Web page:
Monday, April 18, 2011

Guatemala Part 2a: Maya rulers & religion

Detail of Maya altar at Guatemala's Museo Nacional de Arqueología y Etnología. We visited the National Museum of Archaeology and Ethnology during our brief stay in Guatemala City as part of our Caravan Tour of the country. This is a spectacular museum, with displays and artifacts representing all the major archaeological sites in Guatemala, and all of the stages of Maya civilization's development. In addition, there was a knockout display of textiles and Maya traditional clothing styles. The altar shown above, and also later in this posting, was one of my favorite pieces. The craft, realism, and sensitivity of the stone work was amazing. In this detail, you can see every fingernail, every stray wisp of hair, and the jewelry and finery of a noble figure of the time. The figure is carrying on an animated conversation with another different but equally detailed noble. Their expressions and gestures are lively and realistic. In addition, every available surface was covered with Maya hieroglyphic text, beautiful in itself. For a map of Guatemala City showing how to find the museum, click here.

Because the museum's displays were so extensive, I got a huge number of wonderful photos. After agonizing over choosing which to use, I decided to do two postings rather than one. The first will focus on the ruling class, religion, the Maya Codex, and artistic representations of the human face. The second will cover day-to-day life, with pottery, tools, objects of personal adornment, and artifacts which artfully use human and animal representations. Woven through both postings will be an italicized account of Pre-Columbian Maya history in Guatemala.

Museo Nacional de Arqueología y Etnología

The National Museum is sparkling clean and very well arranged. Jorge, our tour director, gave us a walking tour through the main exhibits, then left us to wander on our own. I like the solo wandering best because it is difficult to take photos and follow a tour. Not only do I miss out on the tour monologue, but too many people get in the middle of my photos.

Archaeologists believe the first humans arrived in what is now Guatemala as early as 18,000 BC. The earliest settlements were by hunter-gatherers known as Paleo-Indians in about 6500 BC. Pollen samples of cultivated maize (corn) have been dated as early as 3500 BC. Ceramic pottery was in use as early as 2500 BC in lowland settlements on the Pacific Coast and the northern area known as Petén. Between 2000 BC and 400 BC, people in the mountain valley around present-day Antigua were using pottery showing that they had trade relations with people on the Pacific Coast.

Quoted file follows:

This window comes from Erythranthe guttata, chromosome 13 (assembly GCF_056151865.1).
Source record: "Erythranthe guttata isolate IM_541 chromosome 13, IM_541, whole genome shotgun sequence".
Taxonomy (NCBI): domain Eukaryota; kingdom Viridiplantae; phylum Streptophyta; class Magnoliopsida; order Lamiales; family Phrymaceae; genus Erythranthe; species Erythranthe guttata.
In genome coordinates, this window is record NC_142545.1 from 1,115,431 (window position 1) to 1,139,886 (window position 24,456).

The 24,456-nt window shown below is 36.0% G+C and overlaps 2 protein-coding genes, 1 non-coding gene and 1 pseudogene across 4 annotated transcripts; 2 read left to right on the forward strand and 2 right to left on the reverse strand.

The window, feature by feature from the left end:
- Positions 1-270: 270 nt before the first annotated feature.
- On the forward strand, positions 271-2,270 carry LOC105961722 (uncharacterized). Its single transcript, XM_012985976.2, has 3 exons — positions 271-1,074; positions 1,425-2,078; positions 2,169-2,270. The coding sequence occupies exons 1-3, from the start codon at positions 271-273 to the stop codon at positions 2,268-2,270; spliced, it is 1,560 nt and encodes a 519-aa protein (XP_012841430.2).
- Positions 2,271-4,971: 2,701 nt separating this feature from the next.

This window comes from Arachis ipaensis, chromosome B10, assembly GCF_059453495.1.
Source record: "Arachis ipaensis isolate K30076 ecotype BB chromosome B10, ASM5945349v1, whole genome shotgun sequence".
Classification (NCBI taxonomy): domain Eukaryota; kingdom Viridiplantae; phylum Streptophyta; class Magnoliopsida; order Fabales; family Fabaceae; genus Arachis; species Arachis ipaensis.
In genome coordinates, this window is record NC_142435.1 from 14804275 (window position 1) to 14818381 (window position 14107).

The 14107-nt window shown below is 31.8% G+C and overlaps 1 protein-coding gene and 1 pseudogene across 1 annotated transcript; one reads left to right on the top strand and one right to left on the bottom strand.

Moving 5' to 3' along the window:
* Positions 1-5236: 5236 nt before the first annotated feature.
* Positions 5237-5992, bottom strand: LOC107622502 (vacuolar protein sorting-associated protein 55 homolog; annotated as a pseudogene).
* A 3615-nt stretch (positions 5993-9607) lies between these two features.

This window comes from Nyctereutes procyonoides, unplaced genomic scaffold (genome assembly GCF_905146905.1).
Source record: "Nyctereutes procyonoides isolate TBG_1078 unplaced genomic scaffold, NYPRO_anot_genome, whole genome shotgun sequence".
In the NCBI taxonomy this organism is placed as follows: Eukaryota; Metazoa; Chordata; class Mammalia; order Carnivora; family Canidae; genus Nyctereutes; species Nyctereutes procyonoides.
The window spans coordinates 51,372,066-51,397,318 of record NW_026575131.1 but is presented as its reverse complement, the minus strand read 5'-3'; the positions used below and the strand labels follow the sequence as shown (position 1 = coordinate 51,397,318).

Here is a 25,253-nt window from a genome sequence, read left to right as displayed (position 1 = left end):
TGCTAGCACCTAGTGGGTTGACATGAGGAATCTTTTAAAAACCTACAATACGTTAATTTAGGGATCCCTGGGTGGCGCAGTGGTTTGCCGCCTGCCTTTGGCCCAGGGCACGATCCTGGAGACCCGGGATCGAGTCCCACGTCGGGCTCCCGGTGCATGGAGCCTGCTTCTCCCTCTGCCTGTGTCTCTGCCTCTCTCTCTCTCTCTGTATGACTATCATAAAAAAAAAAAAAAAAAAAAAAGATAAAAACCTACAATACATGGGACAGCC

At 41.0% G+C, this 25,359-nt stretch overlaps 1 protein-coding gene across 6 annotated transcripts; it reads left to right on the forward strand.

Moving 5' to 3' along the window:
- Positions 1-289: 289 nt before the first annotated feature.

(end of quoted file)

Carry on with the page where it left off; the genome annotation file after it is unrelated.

Statue of a Maya warrior-noble. This piece was one of two guarding the main entrance of the museum. Although it was carved by a modern artist, it faithfully represents what such a Maya warrior-noble would have worn and how he would have carried himself. His headdress would have been made of multicolored feathers. The object in his right hand is a wood and jade hand-axe, a formidable weapon against anything but the steel armor worn by the conquistadors. Bernal Diaz del Castillo, the young officer under Hernán Cortéz who wrote "The Discovery and Conquest of Mexico" had great respect for the skill, discipline, and bravery of the indigenous warriors he fought. After the Conquest, Diaz del Castillo spent the last part of his life in Guatemala where he wrote his History and where the original is now kept.

Archaeologists have divided the time between these early settlements and the Spanish Conquest into three broad eras. The Preclassic (2000 BC-250 AD), Classic (250 AD-900 AD), and Postclassic (900-1520 AD). It is also worth noting that archaeology is a constantly developing field. New discoveries regularly change our understanding of different periods, and the cultures involved. The Olmecs have long been considered the "mother of Mesoamerican cultures". However, recent discoveries in Monte Alto (Pacific Coast of Guatemala) show a culture distinct from the Olmecs which may even pre-date them as the first complex culture of Mesoamerica. The Olmecs, great traders and travelers, definitely had an impact on the ancient Maya culture in a number of areas, and in Retalhuleu (southwest Guatemala) we find the only ancient city in the Americas with clearly Mayan and Olmec features.

Circular courtyard of the National Museum. The museum is itself architecturally beautiful. In the center is a round courtyard, open to the sky. Behind the pillars ringing the edge stand incredibly intricate stelae. Such sculpted stone shafts rise as high as 35 feet and weigh as much as 60 tons in sites like Quiriguá, but are smaller at the museum. They were used as historical monuments, and announcements of accessions to the throne and great victories. Stelae were closely associated with the concept of divine kingship.

Recent discoveries at a Preclassic site called El Mirador (600 BC-300 BC), on the northern border between Guatemala and Mexico, show a far greater level of civilization than anyone imagined existed in the Preclassic era. La Danta Pyramid at El Mirador contains a volume of over 2,800,000 cubic meters, making it one of the largest in the entire world. The vast number of structures at the site indicate the population of this city may have been greater than any other in the Americas. Archaeologists working at the site believe the Maya in this area organized the Kan Kingdom in 1500 BC, the first political state in the Americas. The kingdom included 26 cities connected by broad, raised, limestone and stucco highways called sacbeob that cut arrow-straight through the dense jungle.

Maya kingdoms and their rulers and religion

A Maya ruler arrives for a temple ceremony. The museum has a number of small displays like this to help visitors visualize life in ancient Maya times. Here, a ruler is borne by slaves carrying his litter into a small plaza. Awaiting him are a variety of feathered and jeweled nobles and servants. One blows a long horn in greeting. Waiting at the top of the temple steps sits the priest of the temple. Maya civilization was not an empire in the same way that Teotihuacan, or the Toltecs, or the Aztecs had empires. Maya power was dispersed among city-states, each ruled by a divinely-sanctioned dynasty of kings.